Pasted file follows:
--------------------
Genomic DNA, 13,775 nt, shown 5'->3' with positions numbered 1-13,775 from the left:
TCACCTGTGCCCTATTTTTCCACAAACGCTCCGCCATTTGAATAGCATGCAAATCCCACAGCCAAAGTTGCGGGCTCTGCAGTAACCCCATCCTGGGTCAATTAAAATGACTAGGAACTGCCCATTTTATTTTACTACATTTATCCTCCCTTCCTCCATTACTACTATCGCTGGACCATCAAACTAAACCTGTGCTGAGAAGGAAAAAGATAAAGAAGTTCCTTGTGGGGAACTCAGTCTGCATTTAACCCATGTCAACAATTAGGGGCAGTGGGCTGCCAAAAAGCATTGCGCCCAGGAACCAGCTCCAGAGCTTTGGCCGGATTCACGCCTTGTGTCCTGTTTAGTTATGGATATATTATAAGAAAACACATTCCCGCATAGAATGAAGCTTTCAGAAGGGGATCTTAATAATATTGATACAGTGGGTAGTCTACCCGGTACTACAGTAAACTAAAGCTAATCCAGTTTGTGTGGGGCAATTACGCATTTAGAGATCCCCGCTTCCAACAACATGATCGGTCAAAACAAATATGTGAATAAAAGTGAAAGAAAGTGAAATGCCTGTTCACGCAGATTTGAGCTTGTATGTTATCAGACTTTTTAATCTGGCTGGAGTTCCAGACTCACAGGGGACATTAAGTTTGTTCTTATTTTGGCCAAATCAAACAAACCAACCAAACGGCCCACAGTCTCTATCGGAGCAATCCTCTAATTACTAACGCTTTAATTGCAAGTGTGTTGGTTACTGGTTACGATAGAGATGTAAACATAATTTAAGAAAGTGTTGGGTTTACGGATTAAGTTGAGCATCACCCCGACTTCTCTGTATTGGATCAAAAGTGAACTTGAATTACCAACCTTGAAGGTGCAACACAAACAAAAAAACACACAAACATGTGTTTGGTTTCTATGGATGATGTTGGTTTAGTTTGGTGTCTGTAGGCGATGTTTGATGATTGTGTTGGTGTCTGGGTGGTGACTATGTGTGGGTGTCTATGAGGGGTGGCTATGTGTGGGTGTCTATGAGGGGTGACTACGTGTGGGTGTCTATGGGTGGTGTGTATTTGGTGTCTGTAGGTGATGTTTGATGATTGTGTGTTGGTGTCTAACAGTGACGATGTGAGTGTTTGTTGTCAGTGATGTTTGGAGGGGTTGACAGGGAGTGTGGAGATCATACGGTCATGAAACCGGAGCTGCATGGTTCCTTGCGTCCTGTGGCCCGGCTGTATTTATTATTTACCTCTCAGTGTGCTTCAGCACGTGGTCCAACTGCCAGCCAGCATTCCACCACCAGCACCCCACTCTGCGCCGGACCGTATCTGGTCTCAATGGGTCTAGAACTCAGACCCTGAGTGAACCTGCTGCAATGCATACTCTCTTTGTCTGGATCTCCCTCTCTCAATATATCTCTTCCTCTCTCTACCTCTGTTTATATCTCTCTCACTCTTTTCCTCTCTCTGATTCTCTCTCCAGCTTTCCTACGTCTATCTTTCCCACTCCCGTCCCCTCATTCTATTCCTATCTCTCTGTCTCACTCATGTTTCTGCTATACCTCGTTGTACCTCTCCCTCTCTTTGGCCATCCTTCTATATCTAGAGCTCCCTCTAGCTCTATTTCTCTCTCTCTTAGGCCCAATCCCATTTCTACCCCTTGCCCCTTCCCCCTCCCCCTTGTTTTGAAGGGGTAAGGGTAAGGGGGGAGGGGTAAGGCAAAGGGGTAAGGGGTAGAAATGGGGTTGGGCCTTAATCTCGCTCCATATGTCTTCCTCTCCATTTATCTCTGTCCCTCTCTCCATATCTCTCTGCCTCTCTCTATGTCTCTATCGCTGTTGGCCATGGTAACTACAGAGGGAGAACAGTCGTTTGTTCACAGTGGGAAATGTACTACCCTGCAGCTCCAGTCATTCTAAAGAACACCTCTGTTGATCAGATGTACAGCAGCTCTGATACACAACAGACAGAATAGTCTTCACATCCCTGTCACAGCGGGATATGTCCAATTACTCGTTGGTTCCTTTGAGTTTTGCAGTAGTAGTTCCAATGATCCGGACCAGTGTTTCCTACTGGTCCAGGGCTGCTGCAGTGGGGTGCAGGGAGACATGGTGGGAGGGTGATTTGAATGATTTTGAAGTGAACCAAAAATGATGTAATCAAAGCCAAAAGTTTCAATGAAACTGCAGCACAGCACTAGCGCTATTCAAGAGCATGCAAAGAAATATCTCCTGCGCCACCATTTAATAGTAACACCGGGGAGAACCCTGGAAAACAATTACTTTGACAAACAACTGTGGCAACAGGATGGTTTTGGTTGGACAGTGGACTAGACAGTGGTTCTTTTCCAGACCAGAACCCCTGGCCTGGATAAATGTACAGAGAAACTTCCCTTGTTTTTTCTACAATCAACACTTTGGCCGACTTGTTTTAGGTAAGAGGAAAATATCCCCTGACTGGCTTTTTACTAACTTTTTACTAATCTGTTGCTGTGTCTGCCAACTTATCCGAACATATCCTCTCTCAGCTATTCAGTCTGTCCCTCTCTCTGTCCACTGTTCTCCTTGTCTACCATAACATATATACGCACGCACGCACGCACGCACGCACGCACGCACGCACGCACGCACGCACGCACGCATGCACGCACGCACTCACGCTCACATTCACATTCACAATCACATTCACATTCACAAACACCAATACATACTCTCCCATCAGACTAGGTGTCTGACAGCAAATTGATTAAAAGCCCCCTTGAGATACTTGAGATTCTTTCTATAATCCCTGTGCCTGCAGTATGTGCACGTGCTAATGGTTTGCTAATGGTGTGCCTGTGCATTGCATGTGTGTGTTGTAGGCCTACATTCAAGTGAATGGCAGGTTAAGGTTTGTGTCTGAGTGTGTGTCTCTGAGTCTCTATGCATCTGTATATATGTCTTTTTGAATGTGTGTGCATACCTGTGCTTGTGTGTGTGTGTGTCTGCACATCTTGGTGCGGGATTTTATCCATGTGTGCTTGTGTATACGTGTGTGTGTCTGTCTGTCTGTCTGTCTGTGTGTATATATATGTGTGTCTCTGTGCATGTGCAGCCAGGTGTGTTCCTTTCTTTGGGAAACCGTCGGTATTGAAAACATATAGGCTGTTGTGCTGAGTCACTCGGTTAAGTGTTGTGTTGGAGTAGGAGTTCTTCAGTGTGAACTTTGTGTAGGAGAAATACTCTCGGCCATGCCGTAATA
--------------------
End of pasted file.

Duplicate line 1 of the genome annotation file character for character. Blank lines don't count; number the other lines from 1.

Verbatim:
Genomic DNA, 13,775 nt, shown 5'->3' with positions numbered 1-13,775 from the left: